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http://dx.doi.org/10.1080/10503307.2020.1790688DOI Listing
http://www.ncbi.nlm.nih.gov/pmc/articles/PMC7855205PMC
April 2021

Evaluation of the Computer-Based Intervention Program Brazil to Promote Healthy Eating Habits: The Results from a School Cluster-Randomized Controlled Trial.

Int J Environ Res Public Health 2019 05 14;16(10). Epub 2019 May 14.

Departamento de Ciências da Nutrição, Escola de Nutrição, Universidade Federal da Bahia, Av. Araújo Pinho, 32, Canela, Salvador, BA 40.110-150, Brazil.

Interventions via the Internet are promising regarding the promotion of healthy habits among youth. The objective of this study was to evaluate the effect of an adapted version of StayingFit to promote healthy eating habits and the measurement adequacy of anthropometric markers among adolescents. A web school-based 12-month cluster-randomized controlled trial examining 7th to 9th grade students was conducted in twelve schools in Salvador, Bahia, Brazil. The schools' students were randomly distributed into the intervention and control groups. The intervention group participated in StayingFit, an online program designed to encourage and guide healthy eating habits and control body weight. Data on food consumption, anthropometry, physical activity level, and sedentary behavior were collected from all of the students at the beginning of and after the 12-month study. Demographic and socioeconomic data were collected at baseline. The baseline data indicated high rates of overweight (14.4% overweight and 8.5% obese), insufficiently active (87.6%), and sedentary (63.7%). Furthermore, few adolescents regularly consumed fruits (18.8%) and vegetables/legumes (16.4%). Generalized estimating equations (GEEs) were used to evaluate the effect of the intervention. At the end of the follow-up period, students in the intervention group had a 43% increased chance of regularly consuming beans (OR = 1.43, 95% CIs = 1.10-1.86) and a 35% decreased chance of regularly consuming soft drinks (OR = 0.65, 95% CIs = 0.50-0.84). No differences were found between the groups studied with regard to the anthropometric parameters. Despite these modest results, the implementation of a web intervention can be beneficial and help promote positive changes in adolescent eating habits.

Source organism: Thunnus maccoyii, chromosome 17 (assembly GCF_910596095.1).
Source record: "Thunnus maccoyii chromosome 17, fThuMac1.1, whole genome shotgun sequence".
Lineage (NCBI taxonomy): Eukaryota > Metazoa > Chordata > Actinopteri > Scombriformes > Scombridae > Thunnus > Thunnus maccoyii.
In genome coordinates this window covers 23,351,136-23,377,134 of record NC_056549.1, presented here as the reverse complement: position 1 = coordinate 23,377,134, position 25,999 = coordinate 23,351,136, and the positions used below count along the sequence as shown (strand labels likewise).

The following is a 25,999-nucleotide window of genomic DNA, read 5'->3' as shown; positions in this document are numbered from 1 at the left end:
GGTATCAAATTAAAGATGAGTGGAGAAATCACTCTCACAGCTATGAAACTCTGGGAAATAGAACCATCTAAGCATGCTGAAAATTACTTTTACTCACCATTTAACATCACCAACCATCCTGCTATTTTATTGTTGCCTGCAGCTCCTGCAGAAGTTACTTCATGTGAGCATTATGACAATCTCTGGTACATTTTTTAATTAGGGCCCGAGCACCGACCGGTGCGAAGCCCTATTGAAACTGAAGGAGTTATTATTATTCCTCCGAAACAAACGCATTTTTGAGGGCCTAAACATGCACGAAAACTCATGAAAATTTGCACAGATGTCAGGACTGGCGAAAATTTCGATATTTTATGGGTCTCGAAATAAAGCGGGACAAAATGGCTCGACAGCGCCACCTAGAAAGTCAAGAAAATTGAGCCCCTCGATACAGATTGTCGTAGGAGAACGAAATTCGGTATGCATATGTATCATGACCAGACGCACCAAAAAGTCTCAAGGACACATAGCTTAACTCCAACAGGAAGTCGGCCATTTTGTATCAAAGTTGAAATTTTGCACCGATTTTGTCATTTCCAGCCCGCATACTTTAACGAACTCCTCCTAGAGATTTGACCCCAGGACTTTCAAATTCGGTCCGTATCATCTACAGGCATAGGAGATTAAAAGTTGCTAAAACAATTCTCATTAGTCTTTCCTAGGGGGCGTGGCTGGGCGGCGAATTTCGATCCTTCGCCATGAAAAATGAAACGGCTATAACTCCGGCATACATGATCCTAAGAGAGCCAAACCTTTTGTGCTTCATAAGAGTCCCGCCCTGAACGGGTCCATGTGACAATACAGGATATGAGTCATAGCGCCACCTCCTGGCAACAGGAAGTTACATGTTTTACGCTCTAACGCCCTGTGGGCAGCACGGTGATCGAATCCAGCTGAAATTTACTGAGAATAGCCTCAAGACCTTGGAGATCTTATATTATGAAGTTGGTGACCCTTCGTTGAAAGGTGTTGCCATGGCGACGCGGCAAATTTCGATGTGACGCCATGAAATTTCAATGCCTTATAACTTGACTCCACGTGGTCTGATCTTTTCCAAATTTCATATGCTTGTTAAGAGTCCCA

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http://dx.doi.org/10.3390/ijerph16101674DOI Listing
http://www.ncbi.nlm.nih.gov/pmc/articles/PMC6572183PMC
May 2019

Healthy Teens @ School: Evaluating and disseminating transdiagnostic preventive interventions for eating disorders and obesity for adolescents in school settings.

Internet Interv 2019 Apr 27;16:65-75. Epub 2018 Feb 27.

FernFH Distance Learning University of Applied Sciences, Wiener Neustadt, Austria.

Background: The worldwide prevalence of overweight and obesity is at alarming levels. Nearly one in three children in Europe is overweight or obese. Disordered eating and body image concerns are equally widespread and increase risk for more chronic and severe weight-related problems. Research has shown that online interventions that address both healthy weight regulation and body image can reduce risk for eating disorders and obesity simultaneously and are feasible to implement in school settings. To date, evaluation and dissemination of such programs in Europe is scant.